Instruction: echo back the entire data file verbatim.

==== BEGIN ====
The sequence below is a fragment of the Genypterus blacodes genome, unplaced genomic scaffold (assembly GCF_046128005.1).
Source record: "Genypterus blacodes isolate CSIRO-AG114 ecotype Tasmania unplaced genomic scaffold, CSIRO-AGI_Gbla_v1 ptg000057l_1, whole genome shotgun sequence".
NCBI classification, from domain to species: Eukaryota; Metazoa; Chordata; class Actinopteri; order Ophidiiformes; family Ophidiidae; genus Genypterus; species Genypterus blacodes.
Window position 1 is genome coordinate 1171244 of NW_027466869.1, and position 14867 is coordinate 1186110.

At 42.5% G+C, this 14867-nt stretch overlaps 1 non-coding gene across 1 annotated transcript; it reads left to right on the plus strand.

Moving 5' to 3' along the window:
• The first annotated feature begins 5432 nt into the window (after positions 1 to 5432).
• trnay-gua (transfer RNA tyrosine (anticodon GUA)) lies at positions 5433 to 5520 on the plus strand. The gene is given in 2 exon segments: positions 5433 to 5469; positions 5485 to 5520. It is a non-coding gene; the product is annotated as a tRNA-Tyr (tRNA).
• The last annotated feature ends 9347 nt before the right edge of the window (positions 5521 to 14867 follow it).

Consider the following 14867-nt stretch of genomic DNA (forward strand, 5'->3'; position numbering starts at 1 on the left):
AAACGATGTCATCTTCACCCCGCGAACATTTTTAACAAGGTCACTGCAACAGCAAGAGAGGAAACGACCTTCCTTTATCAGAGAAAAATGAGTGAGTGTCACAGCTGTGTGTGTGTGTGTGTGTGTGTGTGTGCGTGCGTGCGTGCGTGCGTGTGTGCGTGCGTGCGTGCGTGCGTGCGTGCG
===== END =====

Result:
The sequence below is a fragment of the Genypterus blacodes genome, unplaced genomic scaffold (assembly GCF_046128005.1).
Source record: "Genypterus blacodes isolate CSIRO-AG114 ecotype Tasmania unplaced genomic scaffold, CSIRO-AGI_Gbla_v1 ptg000057l_1, whole genome shotgun sequence".
NCBI classification, from domain to species: Eukaryota; Metazoa; Chordata; class Actinopteri; order Ophidiiformes; family Ophidiidae; genus Genypterus; species Genypterus blacodes.
Window position 1 is genome coordinate 1171244 of NW_027466869.1, and position 14867 is coordinate 1186110.

At 42.5% G+C, this 14867-nt stretch overlaps 1 non-coding gene across 1 annotated transcript; it reads left to right on the plus strand.

Moving 5' to 3' along the window:
• The first annotated feature begins 5432 nt into the window (after positions 1 to 5432).
• trnay-gua (transfer RNA tyrosine (anticodon GUA)) lies at positions 5433 to 5520 on the plus strand. The gene is given in 2 exon segments: positions 5433 to 5469; positions 5485 to 5520. It is a non-coding gene; the product is annotated as a tRNA-Tyr (tRNA).
• The last annotated feature ends 9347 nt before the right edge of the window (positions 5521 to 14867 follow it).

Consider the following 14867-nt stretch of genomic DNA (forward strand, 5'->3'; position numbering starts at 1 on the left):
AAACGATGTCATCTTCACCCCGCGAACATTTTTAACAAGGTCACTGCAACAGCAAGAGAGGAAACGACCTTCCTTTATCAGAGAAAAATGAGTGAGTGTCACAGCTGTGTGTGTGTGTGTGTGTGTGTGTGTGCGTGCGTGCGTGCGTGCGTGTGTGCGTGCGTGCGTGCGTGCGTGCGTGCG